Feb 7 -Summary of business headlines: Stocks decline as ECB chief signals growth concerns; U.S. shoppers keep up despite smaller paychecks; BlackBerry says ''sayonara'' to Japan; Apple explores cash options after shareholder lawsuit; Dreamliner still grounded but one takes flight. Conway G. Gittens reports.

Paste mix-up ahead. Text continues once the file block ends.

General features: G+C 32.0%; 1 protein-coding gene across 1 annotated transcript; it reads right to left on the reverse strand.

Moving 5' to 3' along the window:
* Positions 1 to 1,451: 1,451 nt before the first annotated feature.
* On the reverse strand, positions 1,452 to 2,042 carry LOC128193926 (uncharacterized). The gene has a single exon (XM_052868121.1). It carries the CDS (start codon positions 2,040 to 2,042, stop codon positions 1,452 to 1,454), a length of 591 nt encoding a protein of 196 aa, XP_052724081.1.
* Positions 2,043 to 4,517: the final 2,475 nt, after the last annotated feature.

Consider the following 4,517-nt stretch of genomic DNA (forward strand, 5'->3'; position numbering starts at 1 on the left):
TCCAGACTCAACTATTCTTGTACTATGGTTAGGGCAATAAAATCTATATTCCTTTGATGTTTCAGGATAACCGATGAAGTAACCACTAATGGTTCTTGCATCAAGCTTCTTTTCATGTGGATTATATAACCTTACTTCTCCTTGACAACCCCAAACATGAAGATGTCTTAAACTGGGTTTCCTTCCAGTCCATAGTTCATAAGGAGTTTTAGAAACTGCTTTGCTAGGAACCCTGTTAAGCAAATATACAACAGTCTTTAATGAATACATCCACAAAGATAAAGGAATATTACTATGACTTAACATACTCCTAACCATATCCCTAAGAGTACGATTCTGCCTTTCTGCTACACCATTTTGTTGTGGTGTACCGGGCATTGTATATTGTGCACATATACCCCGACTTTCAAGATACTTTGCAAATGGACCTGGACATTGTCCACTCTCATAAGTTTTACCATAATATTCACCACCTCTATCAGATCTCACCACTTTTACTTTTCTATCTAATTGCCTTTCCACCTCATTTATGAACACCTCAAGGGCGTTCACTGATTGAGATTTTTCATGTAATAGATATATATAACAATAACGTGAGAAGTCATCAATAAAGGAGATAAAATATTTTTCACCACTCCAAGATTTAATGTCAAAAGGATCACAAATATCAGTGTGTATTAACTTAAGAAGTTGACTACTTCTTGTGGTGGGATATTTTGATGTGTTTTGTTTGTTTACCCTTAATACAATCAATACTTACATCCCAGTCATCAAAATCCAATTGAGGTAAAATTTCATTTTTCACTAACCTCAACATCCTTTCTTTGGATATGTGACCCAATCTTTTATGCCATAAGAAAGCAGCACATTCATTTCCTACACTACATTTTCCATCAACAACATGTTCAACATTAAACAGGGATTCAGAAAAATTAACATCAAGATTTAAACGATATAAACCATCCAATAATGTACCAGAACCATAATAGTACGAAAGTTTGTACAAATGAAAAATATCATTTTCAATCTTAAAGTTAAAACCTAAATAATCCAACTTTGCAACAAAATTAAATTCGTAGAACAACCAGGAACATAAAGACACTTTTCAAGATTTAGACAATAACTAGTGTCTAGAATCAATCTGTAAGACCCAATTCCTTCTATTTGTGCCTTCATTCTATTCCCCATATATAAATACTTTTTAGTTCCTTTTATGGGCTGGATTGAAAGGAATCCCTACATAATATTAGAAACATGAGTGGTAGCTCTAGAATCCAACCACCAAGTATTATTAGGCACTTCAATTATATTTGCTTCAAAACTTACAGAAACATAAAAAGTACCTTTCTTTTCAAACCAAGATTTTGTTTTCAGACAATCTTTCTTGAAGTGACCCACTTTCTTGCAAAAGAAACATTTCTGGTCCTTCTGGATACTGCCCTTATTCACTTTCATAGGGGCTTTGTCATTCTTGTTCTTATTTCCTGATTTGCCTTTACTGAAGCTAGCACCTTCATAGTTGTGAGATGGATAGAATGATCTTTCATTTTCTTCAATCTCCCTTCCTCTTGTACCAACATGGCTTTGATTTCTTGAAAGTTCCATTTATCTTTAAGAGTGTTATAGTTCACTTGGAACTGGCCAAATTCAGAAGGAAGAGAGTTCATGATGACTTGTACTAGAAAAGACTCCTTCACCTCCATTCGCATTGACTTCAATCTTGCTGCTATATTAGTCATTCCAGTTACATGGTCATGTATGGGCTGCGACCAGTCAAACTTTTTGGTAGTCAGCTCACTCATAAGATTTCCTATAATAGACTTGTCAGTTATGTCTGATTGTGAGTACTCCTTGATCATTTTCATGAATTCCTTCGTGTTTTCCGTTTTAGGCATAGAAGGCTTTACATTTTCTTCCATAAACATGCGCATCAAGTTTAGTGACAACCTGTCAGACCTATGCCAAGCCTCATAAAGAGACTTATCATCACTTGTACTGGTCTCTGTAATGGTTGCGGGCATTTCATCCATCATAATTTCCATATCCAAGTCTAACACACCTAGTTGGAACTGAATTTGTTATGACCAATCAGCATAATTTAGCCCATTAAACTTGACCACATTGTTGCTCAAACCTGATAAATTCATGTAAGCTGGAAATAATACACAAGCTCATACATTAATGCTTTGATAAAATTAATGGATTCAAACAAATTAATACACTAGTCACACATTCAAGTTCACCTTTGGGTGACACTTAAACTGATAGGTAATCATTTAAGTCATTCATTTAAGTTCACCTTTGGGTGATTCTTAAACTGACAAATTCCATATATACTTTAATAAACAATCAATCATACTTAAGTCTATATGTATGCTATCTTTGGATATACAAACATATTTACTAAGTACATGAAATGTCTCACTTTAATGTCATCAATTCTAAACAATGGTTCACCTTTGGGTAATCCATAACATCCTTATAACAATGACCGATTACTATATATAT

Europe is once again nagging Wall Street and that put the bulls on the run. The losses were not steep but enough to put the market's weekly winning streak in jeopardy. Ears were attuned to Europe where the head of the region's central bank hinted a stronger euro could put the zone's fragile recovery in a precarious condition. European jitters aside, investors bought the news coming out of the retail sector. U.S. chain store sales held up in January, even though the reinstating of the payroll tax means consumers had less money to spend. Oddly enough, credit-related companies like MasterCard, Equifax and Visa - some of the biggest losers on the Big Board. BlackBerry says it will not sell its new BlackBerry 10 devices in Japan - at all - saying the country is not a major market. But the device maker says it will continue to support older models. Shares of the company formerly known as Research in Motion - up nearly 6 percent. Apple responds to a lawsuit filed by activist shareholder David Einhorn, saying: "we remain committed to having an ongoing dialogue with our shareholders to get perspective around return of capital." In his lawsuit, Einhorn complained some of Apple's $137 billion cash stockpile should be given to shareholders. Shares of Apple rallied almost 3 percent. A Boeing 787 Dreamliner was back up in the air, but the fleet still on the ground. This flight was heading to a company facility near Seattle, as safety inspectors still try to figure out what's behind a series of safety issues last month. NTSB Chairman Deborah Hersman: SOUNDBITE: DEBORAH HERSMAN, CHAIRMAN, NATIONAL TRANSPORTATION SAFETY BOARD, (ENGLISH) SAYING: "Because the 787 battery is really a collection of eight individual cells packaged together in a box, we are looking at the total design of the battery." Turning back to Europe, stocks in France and the UK dropped at least one percent, basically flat in Germany.